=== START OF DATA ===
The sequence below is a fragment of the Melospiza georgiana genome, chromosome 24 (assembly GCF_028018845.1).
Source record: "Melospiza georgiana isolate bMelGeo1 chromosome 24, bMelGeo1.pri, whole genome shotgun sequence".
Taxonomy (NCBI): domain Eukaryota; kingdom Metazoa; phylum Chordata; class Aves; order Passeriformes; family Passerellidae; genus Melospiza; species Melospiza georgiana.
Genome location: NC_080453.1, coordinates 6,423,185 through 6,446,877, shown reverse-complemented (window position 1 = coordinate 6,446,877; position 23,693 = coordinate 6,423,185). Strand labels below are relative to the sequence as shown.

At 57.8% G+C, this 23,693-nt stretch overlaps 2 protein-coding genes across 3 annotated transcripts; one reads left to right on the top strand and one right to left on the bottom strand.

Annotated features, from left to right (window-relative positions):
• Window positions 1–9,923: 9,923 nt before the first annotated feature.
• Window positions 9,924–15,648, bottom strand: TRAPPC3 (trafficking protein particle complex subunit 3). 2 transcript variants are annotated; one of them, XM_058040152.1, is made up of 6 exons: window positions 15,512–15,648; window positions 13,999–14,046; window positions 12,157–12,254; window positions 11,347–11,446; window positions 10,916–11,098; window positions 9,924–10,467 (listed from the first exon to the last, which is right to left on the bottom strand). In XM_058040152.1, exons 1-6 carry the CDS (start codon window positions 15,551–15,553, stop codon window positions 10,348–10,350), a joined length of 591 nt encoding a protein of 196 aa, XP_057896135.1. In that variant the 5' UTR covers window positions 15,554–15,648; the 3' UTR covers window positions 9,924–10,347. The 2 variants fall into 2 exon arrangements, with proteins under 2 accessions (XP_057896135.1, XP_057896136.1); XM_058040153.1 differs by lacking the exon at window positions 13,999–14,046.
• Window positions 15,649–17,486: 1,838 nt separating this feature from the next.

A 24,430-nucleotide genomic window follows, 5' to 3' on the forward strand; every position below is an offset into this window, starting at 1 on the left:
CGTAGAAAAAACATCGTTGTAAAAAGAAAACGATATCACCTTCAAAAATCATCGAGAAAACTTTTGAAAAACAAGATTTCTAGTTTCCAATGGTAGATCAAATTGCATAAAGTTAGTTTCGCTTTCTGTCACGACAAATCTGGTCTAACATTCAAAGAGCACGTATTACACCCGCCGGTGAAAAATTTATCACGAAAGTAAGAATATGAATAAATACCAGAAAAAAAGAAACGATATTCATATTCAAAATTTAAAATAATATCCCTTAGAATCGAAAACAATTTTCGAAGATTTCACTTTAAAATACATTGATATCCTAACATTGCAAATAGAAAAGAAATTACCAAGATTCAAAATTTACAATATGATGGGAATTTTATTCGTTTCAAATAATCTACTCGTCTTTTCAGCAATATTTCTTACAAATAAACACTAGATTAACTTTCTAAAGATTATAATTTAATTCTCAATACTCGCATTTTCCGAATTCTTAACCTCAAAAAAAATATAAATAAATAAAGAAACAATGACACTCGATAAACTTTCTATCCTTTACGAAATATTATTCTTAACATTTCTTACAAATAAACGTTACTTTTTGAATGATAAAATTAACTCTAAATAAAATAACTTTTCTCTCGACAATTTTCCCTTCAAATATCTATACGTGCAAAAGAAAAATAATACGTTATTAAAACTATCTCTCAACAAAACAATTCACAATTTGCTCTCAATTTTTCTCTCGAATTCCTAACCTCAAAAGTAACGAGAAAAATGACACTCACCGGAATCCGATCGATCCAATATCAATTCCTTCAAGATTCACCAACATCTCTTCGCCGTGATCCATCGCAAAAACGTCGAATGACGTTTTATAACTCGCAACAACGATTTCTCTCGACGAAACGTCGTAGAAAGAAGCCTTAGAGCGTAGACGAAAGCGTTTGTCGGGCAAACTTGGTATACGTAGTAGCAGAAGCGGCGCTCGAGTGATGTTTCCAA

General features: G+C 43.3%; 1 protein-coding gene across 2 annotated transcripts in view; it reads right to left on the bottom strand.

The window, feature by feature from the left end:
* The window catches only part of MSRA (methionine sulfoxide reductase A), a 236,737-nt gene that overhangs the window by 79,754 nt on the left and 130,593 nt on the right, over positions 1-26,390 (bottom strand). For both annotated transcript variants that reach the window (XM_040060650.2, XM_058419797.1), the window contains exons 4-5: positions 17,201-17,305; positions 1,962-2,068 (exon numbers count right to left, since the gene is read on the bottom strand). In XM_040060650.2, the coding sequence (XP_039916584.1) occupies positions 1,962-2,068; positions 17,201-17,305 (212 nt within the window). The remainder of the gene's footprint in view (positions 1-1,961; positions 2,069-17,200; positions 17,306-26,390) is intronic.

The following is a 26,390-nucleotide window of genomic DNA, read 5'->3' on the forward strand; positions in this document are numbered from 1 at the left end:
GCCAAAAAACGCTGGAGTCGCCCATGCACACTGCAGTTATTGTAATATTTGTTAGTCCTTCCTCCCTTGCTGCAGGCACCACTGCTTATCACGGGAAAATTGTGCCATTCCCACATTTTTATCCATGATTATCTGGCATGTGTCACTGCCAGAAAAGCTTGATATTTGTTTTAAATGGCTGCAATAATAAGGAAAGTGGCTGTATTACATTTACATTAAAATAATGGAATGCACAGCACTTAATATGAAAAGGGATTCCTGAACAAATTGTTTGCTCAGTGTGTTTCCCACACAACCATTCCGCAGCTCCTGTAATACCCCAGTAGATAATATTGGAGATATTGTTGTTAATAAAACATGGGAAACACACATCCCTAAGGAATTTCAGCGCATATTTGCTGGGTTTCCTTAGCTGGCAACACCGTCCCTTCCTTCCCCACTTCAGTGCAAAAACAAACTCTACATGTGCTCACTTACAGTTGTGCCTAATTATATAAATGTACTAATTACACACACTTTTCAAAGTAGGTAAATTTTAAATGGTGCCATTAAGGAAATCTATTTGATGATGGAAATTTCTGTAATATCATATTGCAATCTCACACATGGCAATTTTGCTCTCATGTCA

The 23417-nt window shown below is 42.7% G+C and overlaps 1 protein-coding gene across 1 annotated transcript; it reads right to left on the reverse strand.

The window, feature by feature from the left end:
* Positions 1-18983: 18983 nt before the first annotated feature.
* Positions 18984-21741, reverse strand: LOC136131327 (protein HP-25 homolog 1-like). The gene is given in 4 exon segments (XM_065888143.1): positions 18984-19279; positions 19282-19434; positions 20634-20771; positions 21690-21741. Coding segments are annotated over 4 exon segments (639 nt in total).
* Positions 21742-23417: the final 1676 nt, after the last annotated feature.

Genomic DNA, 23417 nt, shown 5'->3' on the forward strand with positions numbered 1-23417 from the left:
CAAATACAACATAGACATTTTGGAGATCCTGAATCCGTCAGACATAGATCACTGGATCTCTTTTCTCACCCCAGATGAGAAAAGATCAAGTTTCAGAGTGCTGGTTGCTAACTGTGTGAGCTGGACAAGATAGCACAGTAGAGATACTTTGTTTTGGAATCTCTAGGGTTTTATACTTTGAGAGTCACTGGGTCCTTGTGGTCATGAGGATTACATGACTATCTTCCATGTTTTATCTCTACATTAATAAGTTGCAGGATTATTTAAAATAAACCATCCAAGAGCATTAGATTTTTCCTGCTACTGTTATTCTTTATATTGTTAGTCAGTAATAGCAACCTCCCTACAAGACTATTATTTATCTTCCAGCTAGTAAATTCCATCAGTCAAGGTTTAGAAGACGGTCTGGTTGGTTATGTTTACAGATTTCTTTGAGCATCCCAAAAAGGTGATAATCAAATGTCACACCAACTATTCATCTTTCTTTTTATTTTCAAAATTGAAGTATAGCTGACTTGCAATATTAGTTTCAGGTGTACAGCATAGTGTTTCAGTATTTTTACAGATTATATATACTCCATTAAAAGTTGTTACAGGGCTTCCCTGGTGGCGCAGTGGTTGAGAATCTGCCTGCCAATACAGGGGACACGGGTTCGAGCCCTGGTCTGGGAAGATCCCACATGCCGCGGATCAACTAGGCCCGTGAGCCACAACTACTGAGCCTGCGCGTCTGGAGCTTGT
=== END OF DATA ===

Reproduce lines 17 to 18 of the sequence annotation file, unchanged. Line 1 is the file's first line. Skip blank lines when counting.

The 23417-nt window shown below is 42.7% G+C and overlaps 1 protein-coding gene across 1 annotated transcript; it reads right to left on the reverse strand.

The window, feature by feature from the left end: